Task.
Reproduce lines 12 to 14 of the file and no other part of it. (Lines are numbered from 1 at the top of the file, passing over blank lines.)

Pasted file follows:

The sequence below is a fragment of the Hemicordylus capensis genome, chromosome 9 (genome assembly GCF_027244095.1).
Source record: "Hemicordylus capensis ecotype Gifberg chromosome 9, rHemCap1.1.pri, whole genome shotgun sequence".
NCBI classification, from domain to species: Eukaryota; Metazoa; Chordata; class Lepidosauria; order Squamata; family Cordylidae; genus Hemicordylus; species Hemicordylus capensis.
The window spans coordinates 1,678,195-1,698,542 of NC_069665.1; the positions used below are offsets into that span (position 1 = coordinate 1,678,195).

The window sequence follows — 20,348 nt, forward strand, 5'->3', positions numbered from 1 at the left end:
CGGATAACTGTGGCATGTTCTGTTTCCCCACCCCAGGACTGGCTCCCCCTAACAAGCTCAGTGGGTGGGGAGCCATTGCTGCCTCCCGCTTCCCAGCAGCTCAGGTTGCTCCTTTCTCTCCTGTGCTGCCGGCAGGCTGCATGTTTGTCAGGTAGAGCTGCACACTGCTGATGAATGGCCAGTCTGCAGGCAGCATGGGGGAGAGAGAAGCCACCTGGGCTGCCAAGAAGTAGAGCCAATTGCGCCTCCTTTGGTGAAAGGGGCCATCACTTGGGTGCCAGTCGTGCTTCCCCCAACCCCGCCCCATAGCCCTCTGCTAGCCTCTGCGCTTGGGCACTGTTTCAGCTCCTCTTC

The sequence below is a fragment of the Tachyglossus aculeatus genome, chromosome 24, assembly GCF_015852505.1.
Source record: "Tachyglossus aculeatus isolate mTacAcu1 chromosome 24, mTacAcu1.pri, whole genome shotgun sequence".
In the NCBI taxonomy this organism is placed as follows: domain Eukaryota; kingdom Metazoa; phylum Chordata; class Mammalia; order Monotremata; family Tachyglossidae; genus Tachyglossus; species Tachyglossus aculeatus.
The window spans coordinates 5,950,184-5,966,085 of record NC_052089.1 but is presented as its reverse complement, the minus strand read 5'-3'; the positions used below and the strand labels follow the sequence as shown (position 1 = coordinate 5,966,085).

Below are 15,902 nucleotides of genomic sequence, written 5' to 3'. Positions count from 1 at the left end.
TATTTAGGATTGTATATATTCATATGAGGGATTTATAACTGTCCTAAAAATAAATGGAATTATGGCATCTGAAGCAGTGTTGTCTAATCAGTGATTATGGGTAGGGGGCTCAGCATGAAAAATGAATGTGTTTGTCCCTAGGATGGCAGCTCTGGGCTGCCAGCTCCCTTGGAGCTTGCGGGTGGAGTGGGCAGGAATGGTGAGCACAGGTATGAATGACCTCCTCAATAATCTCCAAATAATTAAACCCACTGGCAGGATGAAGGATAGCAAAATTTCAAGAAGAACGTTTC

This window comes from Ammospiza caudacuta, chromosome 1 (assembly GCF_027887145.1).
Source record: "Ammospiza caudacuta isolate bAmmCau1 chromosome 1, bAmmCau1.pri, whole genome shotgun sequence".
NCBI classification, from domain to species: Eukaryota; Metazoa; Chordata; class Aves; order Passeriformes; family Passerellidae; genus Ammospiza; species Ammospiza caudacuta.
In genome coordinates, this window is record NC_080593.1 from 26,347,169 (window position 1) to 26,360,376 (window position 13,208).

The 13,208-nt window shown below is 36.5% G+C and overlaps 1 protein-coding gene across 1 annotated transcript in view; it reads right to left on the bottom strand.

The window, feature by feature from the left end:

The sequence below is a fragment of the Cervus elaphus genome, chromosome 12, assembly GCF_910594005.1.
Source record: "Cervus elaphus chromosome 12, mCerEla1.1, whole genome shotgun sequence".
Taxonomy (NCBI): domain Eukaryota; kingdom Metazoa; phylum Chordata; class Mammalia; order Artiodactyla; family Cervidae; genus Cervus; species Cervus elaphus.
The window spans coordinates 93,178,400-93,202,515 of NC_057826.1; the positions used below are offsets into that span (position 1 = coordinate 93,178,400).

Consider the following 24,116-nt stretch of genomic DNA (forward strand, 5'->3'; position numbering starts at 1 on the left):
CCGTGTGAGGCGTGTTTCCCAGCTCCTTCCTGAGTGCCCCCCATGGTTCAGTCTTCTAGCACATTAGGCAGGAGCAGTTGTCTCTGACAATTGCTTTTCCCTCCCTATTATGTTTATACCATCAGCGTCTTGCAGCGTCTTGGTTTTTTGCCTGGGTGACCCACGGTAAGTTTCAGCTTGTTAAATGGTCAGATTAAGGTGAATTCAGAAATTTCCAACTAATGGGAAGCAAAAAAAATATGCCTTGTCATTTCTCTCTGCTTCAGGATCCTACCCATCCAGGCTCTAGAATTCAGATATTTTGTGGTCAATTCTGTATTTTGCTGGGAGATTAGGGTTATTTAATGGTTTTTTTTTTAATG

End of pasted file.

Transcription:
TATTTAGGATTGTATATATTCATATGAGGGATTTATAACTGTCCTAAAAATAAATGGAATTATGGCATCTGAAGCAGTGTTGTCTAATCAGTGATTATGGGTAGGGGGCTCAGCATGAAAAATGAATGTGTTTGTCCCTAGGATGGCAGCTCTGGGCTGCCAGCTCCCTTGGAGCTTGCGGGTGGAGTGGGCAGGAATGGTGAGCACAGGTATGAATGACCTCCTCAATAATCTCCAAATAATTAAACCCACTGGCAGGATGAAGGATAGCAAAATTTCAAGAAGAACGTTTC

This window comes from Ammospiza caudacuta, chromosome 1 (assembly GCF_027887145.1).
Source record: "Ammospiza caudacuta isolate bAmmCau1 chromosome 1, bAmmCau1.pri, whole genome shotgun sequence".